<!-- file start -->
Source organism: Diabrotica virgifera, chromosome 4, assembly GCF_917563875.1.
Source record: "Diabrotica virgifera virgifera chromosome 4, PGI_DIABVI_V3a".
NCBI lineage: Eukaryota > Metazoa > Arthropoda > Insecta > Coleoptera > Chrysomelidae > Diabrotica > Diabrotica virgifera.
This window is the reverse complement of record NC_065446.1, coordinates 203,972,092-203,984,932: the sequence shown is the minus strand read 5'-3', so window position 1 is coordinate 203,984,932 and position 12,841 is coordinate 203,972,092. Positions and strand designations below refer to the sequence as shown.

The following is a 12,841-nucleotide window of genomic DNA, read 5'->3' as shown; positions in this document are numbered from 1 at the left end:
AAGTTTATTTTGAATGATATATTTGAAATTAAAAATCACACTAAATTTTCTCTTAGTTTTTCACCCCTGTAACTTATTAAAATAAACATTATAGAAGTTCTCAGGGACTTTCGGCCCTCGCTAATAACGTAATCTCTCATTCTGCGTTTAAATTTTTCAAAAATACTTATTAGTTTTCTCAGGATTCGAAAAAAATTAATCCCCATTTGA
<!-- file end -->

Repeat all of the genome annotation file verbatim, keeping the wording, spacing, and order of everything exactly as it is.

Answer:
Source organism: Diabrotica virgifera, chromosome 4, assembly GCF_917563875.1.
Source record: "Diabrotica virgifera virgifera chromosome 4, PGI_DIABVI_V3a".
NCBI lineage: Eukaryota > Metazoa > Arthropoda > Insecta > Coleoptera > Chrysomelidae > Diabrotica > Diabrotica virgifera.
This window is the reverse complement of record NC_065446.1, coordinates 203,972,092-203,984,932: the sequence shown is the minus strand read 5'-3', so window position 1 is coordinate 203,984,932 and position 12,841 is coordinate 203,972,092. Positions and strand designations below refer to the sequence as shown.

The following is a 12,841-nucleotide window of genomic DNA, read 5'->3' as shown; positions in this document are numbered from 1 at the left end:
AAGTTTATTTTGAATGATATATTTGAAATTAAAAATCACACTAAATTTTCTCTTAGTTTTTCACCCCTGTAACTTATTAAAATAAACATTATAGAAGTTCTCAGGGACTTTCGGCCCTCGCTAATAACGTAATCTCTCATTCTGCGTTTAAATTTTTCAAAAATACTTATTAGTTTTCTCAGGATTCGAAAAAAATTAATCCCCATTTGA